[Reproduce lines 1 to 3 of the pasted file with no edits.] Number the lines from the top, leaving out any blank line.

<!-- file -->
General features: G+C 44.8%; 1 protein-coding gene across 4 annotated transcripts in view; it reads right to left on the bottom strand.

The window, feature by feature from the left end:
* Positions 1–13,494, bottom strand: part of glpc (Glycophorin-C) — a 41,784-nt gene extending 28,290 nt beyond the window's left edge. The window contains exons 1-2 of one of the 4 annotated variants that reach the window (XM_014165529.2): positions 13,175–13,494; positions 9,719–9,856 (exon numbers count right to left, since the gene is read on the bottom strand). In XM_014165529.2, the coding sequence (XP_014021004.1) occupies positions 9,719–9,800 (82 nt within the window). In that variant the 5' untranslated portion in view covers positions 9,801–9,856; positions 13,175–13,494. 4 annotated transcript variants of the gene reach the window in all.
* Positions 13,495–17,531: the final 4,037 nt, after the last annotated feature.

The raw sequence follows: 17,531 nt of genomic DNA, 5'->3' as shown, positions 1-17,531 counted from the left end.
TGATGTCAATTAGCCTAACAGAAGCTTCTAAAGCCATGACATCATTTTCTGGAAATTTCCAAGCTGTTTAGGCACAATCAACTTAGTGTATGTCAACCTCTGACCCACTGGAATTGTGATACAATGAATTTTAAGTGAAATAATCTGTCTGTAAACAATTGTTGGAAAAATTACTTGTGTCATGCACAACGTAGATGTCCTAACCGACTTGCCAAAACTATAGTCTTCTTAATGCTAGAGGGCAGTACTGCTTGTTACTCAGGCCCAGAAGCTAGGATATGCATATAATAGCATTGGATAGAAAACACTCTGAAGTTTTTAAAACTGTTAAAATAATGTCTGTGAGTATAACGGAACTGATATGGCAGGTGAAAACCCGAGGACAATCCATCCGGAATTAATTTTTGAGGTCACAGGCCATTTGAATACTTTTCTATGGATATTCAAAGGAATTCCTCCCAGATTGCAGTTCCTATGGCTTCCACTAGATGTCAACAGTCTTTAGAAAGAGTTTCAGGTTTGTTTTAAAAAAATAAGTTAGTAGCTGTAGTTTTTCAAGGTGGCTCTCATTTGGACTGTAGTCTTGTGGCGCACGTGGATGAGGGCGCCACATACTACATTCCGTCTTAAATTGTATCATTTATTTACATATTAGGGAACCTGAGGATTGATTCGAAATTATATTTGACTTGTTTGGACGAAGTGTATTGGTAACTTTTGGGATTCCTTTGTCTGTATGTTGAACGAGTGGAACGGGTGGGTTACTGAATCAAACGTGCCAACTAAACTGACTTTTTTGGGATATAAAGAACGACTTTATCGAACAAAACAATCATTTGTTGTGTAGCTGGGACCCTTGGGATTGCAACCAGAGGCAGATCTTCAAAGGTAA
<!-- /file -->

General features: G+C 44.8%; 1 protein-coding gene across 4 annotated transcripts in view; it reads right to left on the bottom strand.

The window, feature by feature from the left end:
* Positions 1–13,494, bottom strand: part of glpc (Glycophorin-C) — a 41,784-nt gene extending 28,290 nt beyond the window's left edge. The window contains exons 1-2 of one of the 4 annotated variants that reach the window (XM_014165529.2): positions 13,175–13,494; positions 9,719–9,856 (exon numbers count right to left, since the gene is read on the bottom strand). In XM_014165529.2, the coding sequence (XP_014021004.1) occupies positions 9,719–9,800 (82 nt within the window). In that variant the 5' untranslated portion in view covers positions 9,801–9,856; positions 13,175–13,494. 4 annotated transcript variants of the gene reach the window in all.